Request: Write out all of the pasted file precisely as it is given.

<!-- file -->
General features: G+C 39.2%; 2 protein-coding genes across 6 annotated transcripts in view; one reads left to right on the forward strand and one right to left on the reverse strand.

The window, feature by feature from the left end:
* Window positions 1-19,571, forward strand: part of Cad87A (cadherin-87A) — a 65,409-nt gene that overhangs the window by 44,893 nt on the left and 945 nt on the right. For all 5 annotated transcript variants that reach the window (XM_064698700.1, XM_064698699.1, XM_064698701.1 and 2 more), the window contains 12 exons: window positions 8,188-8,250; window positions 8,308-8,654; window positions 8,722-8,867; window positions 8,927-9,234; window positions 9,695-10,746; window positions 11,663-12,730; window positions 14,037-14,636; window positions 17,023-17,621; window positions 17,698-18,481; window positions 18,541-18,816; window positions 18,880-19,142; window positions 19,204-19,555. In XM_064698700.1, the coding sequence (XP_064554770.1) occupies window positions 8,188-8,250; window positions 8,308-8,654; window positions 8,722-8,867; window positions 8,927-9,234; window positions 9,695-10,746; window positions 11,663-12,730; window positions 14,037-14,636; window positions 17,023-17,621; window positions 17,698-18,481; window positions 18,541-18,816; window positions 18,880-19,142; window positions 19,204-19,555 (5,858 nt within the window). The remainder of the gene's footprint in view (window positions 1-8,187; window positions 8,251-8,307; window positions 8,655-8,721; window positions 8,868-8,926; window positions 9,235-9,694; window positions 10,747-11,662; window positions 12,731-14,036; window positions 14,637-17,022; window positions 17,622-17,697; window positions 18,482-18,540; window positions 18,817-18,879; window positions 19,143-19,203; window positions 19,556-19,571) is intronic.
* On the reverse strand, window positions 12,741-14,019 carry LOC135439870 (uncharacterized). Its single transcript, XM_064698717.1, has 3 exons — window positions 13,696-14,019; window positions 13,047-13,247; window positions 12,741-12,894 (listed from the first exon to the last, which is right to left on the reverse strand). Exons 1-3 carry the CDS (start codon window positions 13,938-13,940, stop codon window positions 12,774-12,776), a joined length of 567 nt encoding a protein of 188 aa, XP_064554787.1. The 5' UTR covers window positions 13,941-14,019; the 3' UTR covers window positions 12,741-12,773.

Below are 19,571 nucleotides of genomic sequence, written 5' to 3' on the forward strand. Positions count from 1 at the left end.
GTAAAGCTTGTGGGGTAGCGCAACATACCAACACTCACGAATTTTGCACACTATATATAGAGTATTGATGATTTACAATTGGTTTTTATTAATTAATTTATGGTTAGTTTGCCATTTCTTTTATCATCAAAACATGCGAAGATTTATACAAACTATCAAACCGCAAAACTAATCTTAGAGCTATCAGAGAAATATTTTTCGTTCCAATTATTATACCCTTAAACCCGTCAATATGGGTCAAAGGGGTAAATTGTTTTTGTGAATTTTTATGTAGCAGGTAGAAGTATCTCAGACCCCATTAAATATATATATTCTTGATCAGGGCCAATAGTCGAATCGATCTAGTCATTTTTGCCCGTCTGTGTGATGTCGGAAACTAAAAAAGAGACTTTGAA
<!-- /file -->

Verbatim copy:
General features: G+C 39.2%; 2 protein-coding genes across 6 annotated transcripts in view; one reads left to right on the forward strand and one right to left on the reverse strand.

The window, feature by feature from the left end:
* Window positions 1-19,571, forward strand: part of Cad87A (cadherin-87A) — a 65,409-nt gene that overhangs the window by 44,893 nt on the left and 945 nt on the right. For all 5 annotated transcript variants that reach the window (XM_064698700.1, XM_064698699.1, XM_064698701.1 and 2 more), the window contains 12 exons: window positions 8,188-8,250; window positions 8,308-8,654; window positions 8,722-8,867; window positions 8,927-9,234; window positions 9,695-10,746; window positions 11,663-12,730; window positions 14,037-14,636; window positions 17,023-17,621; window positions 17,698-18,481; window positions 18,541-18,816; window positions 18,880-19,142; window positions 19,204-19,555. In XM_064698700.1, the coding sequence (XP_064554770.1) occupies window positions 8,188-8,250; window positions 8,308-8,654; window positions 8,722-8,867; window positions 8,927-9,234; window positions 9,695-10,746; window positions 11,663-12,730; window positions 14,037-14,636; window positions 17,023-17,621; window positions 17,698-18,481; window positions 18,541-18,816; window positions 18,880-19,142; window positions 19,204-19,555 (5,858 nt within the window). The remainder of the gene's footprint in view (window positions 1-8,187; window positions 8,251-8,307; window positions 8,655-8,721; window positions 8,868-8,926; window positions 9,235-9,694; window positions 10,747-11,662; window positions 12,731-14,036; window positions 14,637-17,022; window positions 17,622-17,697; window positions 18,482-18,540; window positions 18,817-18,879; window positions 19,143-19,203; window positions 19,556-19,571) is intronic.
* On the reverse strand, window positions 12,741-14,019 carry LOC135439870 (uncharacterized). Its single transcript, XM_064698717.1, has 3 exons — window positions 13,696-14,019; window positions 13,047-13,247; window positions 12,741-12,894 (listed from the first exon to the last, which is right to left on the reverse strand). Exons 1-3 carry the CDS (start codon window positions 13,938-13,940, stop codon window positions 12,774-12,776), a joined length of 567 nt encoding a protein of 188 aa, XP_064554787.1. The 5' UTR covers window positions 13,941-14,019; the 3' UTR covers window positions 12,741-12,773.

Below are 19,571 nucleotides of genomic sequence, written 5' to 3' on the forward strand. Positions count from 1 at the left end.
GTAAAGCTTGTGGGGTAGCGCAACATACCAACACTCACGAATTTTGCACACTATATATAGAGTATTGATGATTTACAATTGGTTTTTATTAATTAATTTATGGTTAGTTTGCCATTTCTTTTATCATCAAAACATGCGAAGATTTATACAAACTATCAAACCGCAAAACTAATCTTAGAGCTATCAGAGAAATATTTTTCGTTCCAATTATTATACCCTTAAACCCGTCAATATGGGTCAAAGGGGTAAATTGTTTTTGTGAATTTTTATGTAGCAGGTAGAAGTATCTCAGACCCCATTAAATATATATATTCTTGATCAGGGCCAATAGTCGAATCGATCTAGTCATTTTTGCCCGTCTGTGTGATGTCGGAAACTAAAAAAGAGACTTTGAA